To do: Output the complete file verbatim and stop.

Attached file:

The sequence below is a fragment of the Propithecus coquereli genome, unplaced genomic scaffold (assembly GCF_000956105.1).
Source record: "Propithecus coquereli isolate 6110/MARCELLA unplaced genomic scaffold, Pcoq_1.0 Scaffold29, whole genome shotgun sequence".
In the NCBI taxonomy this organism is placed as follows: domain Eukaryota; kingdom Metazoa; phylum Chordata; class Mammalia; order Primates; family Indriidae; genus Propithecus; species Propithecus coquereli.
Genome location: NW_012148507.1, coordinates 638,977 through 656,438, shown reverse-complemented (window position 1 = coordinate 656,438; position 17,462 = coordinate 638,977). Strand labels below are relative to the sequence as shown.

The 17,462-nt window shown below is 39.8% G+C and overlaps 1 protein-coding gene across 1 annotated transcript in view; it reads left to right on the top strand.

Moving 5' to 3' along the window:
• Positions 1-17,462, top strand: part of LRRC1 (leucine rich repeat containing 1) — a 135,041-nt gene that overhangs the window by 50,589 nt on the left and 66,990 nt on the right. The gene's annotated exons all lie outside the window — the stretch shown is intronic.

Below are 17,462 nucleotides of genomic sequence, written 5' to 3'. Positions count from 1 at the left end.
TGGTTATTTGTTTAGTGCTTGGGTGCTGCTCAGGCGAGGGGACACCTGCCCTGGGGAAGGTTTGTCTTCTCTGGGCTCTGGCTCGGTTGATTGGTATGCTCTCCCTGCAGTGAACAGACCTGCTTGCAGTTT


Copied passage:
The sequence below is a fragment of the Propithecus coquereli genome, unplaced genomic scaffold (assembly GCF_000956105.1).
Source record: "Propithecus coquereli isolate 6110/MARCELLA unplaced genomic scaffold, Pcoq_1.0 Scaffold29, whole genome shotgun sequence".
In the NCBI taxonomy this organism is placed as follows: domain Eukaryota; kingdom Metazoa; phylum Chordata; class Mammalia; order Primates; family Indriidae; genus Propithecus; species Propithecus coquereli.
Genome location: NW_012148507.1, coordinates 638,977 through 656,438, shown reverse-complemented (window position 1 = coordinate 656,438; position 17,462 = coordinate 638,977). Strand labels below are relative to the sequence as shown.

The 17,462-nt window shown below is 39.8% G+C and overlaps 1 protein-coding gene across 1 annotated transcript in view; it reads left to right on the top strand.

Moving 5' to 3' along the window:
• Positions 1-17,462, top strand: part of LRRC1 (leucine rich repeat containing 1) — a 135,041-nt gene that overhangs the window by 50,589 nt on the left and 66,990 nt on the right. The gene's annotated exons all lie outside the window — the stretch shown is intronic.

Below are 17,462 nucleotides of genomic sequence, written 5' to 3'. Positions count from 1 at the left end.
TGGTTATTTGTTTAGTGCTTGGGTGCTGCTCAGGCGAGGGGACACCTGCCCTGGGGAAGGTTTGTCTTCTCTGGGCTCTGGCTCGGTTGATTGGTATGCTCTCCCTGCAGTGAACAGACCTGCTTGCAGTTT